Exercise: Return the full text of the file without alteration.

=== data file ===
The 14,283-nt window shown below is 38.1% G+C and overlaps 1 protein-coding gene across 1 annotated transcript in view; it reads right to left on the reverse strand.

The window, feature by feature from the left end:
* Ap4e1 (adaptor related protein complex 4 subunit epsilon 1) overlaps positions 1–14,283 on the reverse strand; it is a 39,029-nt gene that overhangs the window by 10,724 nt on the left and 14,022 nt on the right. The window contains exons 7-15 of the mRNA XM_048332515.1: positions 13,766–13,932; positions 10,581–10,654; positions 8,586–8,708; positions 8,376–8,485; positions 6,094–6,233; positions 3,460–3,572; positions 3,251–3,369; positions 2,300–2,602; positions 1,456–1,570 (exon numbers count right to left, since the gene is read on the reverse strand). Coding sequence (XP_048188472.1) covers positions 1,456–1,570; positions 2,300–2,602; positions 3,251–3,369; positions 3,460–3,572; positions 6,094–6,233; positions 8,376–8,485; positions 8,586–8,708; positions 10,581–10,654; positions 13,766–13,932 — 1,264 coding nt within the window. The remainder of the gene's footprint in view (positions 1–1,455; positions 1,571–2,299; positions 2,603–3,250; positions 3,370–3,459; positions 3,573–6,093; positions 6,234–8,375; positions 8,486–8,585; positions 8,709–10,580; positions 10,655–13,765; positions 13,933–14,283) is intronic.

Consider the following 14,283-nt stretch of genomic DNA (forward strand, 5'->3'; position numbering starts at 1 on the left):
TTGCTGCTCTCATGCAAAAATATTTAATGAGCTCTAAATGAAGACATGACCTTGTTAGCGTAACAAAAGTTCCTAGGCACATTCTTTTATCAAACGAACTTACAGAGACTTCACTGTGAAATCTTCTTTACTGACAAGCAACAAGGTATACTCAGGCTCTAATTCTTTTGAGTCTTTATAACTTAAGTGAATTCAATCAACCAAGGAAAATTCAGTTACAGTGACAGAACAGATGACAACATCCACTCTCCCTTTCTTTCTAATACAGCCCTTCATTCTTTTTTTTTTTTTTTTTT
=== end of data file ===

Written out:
The 14,283-nt window shown below is 38.1% G+C and overlaps 1 protein-coding gene across 1 annotated transcript in view; it reads right to left on the reverse strand.

The window, feature by feature from the left end:
* Ap4e1 (adaptor related protein complex 4 subunit epsilon 1) overlaps positions 1–14,283 on the reverse strand; it is a 39,029-nt gene that overhangs the window by 10,724 nt on the left and 14,022 nt on the right. The window contains exons 7-15 of the mRNA XM_048332515.1: positions 13,766–13,932; positions 10,581–10,654; positions 8,586–8,708; positions 8,376–8,485; positions 6,094–6,233; positions 3,460–3,572; positions 3,251–3,369; positions 2,300–2,602; positions 1,456–1,570 (exon numbers count right to left, since the gene is read on the reverse strand). Coding sequence (XP_048188472.1) covers positions 1,456–1,570; positions 2,300–2,602; positions 3,251–3,369; positions 3,460–3,572; positions 6,094–6,233; positions 8,376–8,485; positions 8,586–8,708; positions 10,581–10,654; positions 13,766–13,932 — 1,264 coding nt within the window. The remainder of the gene's footprint in view (positions 1–1,455; positions 1,571–2,299; positions 2,603–3,250; positions 3,370–3,459; positions 3,573–6,093; positions 6,234–8,375; positions 8,486–8,585; positions 8,709–10,580; positions 10,655–13,765; positions 13,933–14,283) is intronic.

Consider the following 14,283-nt stretch of genomic DNA (forward strand, 5'->3'; position numbering starts at 1 on the left):
TTGCTGCTCTCATGCAAAAATATTTAATGAGCTCTAAATGAAGACATGACCTTGTTAGCGTAACAAAAGTTCCTAGGCACATTCTTTTATCAAACGAACTTACAGAGACTTCACTGTGAAATCTTCTTTACTGACAAGCAACAAGGTATACTCAGGCTCTAATTCTTTTGAGTCTTTATAACTTAAGTGAATTCAATCAACCAAGGAAAATTCAGTTACAGTGACAGAACAGATGACAACATCCACTCTCCCTTTCTTTCTAATACAGCCCTTCATTCTTTTTTTTTTTTTTTTTT